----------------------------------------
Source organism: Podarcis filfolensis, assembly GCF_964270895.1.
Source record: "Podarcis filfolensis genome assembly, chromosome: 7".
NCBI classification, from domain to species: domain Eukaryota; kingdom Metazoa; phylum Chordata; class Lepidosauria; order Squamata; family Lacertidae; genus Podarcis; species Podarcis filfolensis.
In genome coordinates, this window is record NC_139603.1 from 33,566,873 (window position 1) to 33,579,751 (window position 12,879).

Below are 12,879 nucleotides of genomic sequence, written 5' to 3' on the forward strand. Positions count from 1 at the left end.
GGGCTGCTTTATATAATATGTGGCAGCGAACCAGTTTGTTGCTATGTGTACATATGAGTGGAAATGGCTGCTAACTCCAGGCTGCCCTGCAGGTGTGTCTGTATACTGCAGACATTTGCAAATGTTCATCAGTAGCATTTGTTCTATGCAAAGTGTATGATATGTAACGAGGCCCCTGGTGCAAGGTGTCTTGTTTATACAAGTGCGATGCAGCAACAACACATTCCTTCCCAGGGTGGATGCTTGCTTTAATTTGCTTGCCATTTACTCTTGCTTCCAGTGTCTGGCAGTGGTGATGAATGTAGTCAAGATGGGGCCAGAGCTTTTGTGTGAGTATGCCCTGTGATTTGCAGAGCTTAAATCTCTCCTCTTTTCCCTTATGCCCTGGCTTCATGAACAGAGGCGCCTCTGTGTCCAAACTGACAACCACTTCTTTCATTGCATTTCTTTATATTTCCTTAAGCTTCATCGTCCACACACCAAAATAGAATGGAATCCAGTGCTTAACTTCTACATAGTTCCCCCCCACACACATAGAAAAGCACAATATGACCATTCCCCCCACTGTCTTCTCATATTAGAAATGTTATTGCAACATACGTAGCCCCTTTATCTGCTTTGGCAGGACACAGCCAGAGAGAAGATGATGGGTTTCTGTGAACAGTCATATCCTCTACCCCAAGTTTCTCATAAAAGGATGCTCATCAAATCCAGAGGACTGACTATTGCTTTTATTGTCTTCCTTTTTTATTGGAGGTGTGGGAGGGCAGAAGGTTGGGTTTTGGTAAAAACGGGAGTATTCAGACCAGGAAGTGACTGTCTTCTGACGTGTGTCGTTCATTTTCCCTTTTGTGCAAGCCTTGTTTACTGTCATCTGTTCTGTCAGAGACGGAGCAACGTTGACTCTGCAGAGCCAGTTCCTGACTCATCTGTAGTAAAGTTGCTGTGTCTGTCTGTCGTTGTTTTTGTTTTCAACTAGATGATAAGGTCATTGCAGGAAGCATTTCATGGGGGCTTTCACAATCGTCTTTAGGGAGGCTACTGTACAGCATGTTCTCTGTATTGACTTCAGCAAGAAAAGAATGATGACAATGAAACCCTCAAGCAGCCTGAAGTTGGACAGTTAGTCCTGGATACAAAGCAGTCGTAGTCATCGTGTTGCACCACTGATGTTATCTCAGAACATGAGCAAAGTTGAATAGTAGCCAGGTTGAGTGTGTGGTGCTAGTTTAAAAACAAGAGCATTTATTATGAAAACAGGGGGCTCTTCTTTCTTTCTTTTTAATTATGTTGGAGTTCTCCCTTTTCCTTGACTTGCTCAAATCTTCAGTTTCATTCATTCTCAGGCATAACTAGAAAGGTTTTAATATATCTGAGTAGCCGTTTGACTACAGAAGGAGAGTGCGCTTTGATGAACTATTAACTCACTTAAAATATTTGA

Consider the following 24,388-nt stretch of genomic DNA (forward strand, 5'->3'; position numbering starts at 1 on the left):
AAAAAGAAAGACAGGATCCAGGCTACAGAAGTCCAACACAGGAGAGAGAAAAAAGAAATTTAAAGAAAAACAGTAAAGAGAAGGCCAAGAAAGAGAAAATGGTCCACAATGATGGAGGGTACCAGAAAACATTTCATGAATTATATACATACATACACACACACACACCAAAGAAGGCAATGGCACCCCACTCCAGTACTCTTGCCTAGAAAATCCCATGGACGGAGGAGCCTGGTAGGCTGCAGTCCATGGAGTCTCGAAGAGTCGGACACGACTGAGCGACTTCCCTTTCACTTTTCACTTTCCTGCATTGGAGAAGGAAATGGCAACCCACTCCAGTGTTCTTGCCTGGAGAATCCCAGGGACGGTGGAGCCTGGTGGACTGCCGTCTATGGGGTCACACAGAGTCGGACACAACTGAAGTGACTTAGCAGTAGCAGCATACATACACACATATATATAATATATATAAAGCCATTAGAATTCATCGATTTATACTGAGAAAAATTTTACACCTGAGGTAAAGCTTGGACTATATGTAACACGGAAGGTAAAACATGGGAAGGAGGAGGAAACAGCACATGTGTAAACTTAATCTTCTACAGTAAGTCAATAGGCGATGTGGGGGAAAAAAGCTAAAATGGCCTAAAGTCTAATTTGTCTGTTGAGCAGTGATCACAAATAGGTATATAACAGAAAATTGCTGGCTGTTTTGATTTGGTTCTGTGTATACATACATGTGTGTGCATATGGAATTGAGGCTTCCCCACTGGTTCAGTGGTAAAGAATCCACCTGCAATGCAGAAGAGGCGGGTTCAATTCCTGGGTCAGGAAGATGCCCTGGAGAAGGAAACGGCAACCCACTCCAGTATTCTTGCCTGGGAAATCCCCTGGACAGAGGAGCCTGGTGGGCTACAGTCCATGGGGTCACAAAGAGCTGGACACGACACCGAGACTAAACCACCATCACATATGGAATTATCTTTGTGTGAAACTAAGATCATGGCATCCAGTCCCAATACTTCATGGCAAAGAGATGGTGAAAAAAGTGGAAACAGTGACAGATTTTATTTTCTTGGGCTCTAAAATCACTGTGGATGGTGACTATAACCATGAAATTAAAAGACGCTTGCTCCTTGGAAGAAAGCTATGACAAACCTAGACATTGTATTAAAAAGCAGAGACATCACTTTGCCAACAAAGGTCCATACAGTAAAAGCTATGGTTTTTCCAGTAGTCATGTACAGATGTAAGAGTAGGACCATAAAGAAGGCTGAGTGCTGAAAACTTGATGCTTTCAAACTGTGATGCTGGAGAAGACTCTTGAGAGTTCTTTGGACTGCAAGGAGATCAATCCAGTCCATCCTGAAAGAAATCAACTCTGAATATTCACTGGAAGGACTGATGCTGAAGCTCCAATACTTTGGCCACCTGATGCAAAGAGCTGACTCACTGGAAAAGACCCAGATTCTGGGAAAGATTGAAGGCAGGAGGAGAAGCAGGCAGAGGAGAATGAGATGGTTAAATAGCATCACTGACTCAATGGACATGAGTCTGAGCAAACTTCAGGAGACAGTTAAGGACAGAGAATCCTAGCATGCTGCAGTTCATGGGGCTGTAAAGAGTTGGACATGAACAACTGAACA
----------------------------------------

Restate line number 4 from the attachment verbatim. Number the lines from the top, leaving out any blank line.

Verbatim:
In genome coordinates, this window is record NC_139603.1 from 33,566,873 (window position 1) to 33,579,751 (window position 12,879).